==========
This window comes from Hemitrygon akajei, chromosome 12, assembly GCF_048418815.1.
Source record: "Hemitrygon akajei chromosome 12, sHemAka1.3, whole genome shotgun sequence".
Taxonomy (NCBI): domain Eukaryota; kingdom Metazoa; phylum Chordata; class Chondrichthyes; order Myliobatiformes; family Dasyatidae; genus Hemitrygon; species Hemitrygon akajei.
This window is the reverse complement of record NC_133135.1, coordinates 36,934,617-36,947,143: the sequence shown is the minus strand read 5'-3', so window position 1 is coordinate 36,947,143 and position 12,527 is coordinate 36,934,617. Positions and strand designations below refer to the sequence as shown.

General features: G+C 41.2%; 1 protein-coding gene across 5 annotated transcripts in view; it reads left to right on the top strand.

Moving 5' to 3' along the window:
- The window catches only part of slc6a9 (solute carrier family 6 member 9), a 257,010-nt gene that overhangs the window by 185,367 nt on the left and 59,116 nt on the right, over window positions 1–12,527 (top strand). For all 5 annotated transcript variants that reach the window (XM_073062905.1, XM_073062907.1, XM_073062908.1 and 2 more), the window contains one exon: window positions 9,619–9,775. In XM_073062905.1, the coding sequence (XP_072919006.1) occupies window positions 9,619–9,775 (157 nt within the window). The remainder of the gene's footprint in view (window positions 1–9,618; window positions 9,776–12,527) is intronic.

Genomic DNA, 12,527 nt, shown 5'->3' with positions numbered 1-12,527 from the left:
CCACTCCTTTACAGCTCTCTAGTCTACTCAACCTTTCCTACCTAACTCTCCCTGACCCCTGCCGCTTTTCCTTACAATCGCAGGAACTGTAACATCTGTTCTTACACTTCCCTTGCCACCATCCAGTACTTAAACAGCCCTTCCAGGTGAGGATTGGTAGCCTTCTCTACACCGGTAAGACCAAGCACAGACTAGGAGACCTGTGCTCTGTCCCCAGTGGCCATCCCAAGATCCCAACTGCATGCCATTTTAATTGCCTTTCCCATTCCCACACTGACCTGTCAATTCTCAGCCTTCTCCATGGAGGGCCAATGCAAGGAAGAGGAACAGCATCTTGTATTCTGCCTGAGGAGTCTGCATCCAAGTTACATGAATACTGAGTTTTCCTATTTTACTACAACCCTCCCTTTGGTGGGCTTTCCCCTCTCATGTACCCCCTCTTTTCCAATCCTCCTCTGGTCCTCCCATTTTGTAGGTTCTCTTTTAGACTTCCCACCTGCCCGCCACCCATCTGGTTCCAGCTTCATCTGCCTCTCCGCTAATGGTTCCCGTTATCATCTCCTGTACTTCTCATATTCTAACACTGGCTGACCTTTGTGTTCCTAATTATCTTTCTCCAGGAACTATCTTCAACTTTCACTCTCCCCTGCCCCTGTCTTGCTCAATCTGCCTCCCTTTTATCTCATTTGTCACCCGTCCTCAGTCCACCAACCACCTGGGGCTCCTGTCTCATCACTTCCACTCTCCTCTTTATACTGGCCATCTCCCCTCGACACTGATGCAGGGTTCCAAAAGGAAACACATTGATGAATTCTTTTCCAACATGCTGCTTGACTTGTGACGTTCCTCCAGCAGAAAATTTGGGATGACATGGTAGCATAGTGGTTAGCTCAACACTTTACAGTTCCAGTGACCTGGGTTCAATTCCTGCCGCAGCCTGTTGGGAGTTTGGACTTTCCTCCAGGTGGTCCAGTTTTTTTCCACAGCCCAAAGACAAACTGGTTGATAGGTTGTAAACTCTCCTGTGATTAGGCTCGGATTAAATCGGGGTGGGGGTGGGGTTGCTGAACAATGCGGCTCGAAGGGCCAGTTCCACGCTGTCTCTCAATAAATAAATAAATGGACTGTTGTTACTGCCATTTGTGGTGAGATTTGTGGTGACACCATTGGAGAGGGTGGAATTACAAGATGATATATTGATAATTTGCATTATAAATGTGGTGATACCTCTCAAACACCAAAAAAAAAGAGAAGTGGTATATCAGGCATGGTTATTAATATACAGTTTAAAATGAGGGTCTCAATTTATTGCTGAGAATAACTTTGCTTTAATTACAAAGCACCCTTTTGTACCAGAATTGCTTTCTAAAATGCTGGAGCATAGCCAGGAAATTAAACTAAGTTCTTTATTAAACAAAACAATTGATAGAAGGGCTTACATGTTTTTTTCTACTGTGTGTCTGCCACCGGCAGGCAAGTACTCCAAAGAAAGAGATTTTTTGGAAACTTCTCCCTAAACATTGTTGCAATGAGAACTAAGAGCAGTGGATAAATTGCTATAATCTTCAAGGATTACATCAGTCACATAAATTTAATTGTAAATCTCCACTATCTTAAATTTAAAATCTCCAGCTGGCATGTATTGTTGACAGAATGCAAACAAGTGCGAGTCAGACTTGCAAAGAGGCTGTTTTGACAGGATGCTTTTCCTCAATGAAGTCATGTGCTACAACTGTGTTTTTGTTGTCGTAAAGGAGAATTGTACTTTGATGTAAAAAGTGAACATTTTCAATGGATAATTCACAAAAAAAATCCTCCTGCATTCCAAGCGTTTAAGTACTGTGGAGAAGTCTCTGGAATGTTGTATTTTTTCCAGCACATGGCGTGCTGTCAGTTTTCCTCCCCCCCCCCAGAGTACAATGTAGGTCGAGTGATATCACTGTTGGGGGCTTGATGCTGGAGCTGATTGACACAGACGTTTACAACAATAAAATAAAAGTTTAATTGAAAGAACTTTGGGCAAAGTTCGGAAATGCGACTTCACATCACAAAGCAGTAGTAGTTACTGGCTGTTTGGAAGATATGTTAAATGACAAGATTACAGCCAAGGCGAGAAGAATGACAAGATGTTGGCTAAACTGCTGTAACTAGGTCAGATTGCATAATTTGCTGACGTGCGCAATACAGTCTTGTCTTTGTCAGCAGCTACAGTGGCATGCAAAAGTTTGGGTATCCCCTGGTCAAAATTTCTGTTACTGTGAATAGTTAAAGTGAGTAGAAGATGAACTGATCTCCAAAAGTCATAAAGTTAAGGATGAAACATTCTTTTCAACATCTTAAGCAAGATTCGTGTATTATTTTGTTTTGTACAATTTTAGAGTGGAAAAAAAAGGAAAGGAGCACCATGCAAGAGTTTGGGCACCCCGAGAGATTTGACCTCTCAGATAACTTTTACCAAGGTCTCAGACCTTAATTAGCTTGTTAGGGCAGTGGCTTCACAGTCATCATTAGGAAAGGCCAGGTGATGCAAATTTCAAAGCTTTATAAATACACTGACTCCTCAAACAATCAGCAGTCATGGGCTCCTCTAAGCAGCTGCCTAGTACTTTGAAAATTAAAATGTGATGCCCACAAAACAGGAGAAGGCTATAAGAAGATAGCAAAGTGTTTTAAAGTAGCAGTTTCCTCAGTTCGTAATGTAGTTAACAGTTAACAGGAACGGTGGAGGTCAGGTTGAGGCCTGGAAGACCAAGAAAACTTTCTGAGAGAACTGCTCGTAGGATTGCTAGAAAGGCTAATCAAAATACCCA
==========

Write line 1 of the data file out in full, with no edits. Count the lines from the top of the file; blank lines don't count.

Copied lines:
This window comes from Hemitrygon akajei, chromosome 12, assembly GCF_048418815.1.